longer textual descriptions of complex images require (would significantly
benefit from) structured, marked-up text: anchors, headings, lists, tables,
etc. I have not heard or seen anyone dispute this point.


Content referenced via aria-describedby, aria-label, and aria-labelledby
also lacks the 'user-choice' of consuming or not consuming the longer
textual descriptions: the nature of those attributes is that they map to the
Accessible Name or Accessible Description, which are directly conveyed to
the Screen Readers for navigation and interaction purposes.


ARIA attributes and values are not being exposed to any user-group outside
of Screen Readers today - because only Screen Readers are availing
themselves to the properties of the Accessibility APIs. This could change if
browsers allowed sighted users the ability to 'discover' content 'tagged' by
ARIA attributes. Arguments by the "obsolete @longdesc" advocates have
repeatedly stated that longer textual descriptions should be available to
all users (agreed), yet referencing longer textual descriptions *ONLY* via
ARIA directly and completely shuts out those very (sighted) users argued as
also needing/wanting longer textual descriptions. This is a Browser problem,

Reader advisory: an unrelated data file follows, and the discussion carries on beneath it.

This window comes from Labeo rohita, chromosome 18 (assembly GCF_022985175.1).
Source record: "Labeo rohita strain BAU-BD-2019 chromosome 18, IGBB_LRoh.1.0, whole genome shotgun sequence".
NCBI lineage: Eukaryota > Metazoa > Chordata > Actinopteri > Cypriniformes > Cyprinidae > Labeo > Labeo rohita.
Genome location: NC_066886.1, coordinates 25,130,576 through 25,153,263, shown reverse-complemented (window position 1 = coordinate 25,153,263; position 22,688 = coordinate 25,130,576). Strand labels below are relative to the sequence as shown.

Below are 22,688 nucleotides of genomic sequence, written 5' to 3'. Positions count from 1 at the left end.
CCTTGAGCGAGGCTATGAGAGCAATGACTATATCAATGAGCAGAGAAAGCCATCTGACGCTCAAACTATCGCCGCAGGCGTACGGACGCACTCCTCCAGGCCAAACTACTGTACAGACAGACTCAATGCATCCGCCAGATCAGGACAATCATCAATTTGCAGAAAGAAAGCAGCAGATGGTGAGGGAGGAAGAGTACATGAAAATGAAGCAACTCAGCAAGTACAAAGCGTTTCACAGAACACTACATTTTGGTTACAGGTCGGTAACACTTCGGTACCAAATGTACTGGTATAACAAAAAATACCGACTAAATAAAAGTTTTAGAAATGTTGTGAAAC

not an HTML issue.


Currently this is a "hoped-for" solution that creates as many potential
problems as it seeks to solve. What continually gets passed over in this
protracted discussion is the role that the browsers must play in delivering
discoverable, user-choice-based, structured content. The mechanism of how
that content is marked-up, programmatically linked, etc. is not the real
issue - it is the user interaction model that needs to be delivered on. You
could call the attribute "Duck Soup" for all it really matters, without
browser support it's a moot point for any user outside of screen reader
users. For those users, @longdesc today will work in many of the major
screen readers today, and delivers on the 3 key user requirements.


> 2. Should @longdesc be marked as obsolete.

No. 

 * The HTML5 principle of backward compatibility suggest it should not. 

 * The current support in many Screen Readers to deliver the required
functionality of discoverabilty, user-choice and support of HTML rich
content today suggest it should not.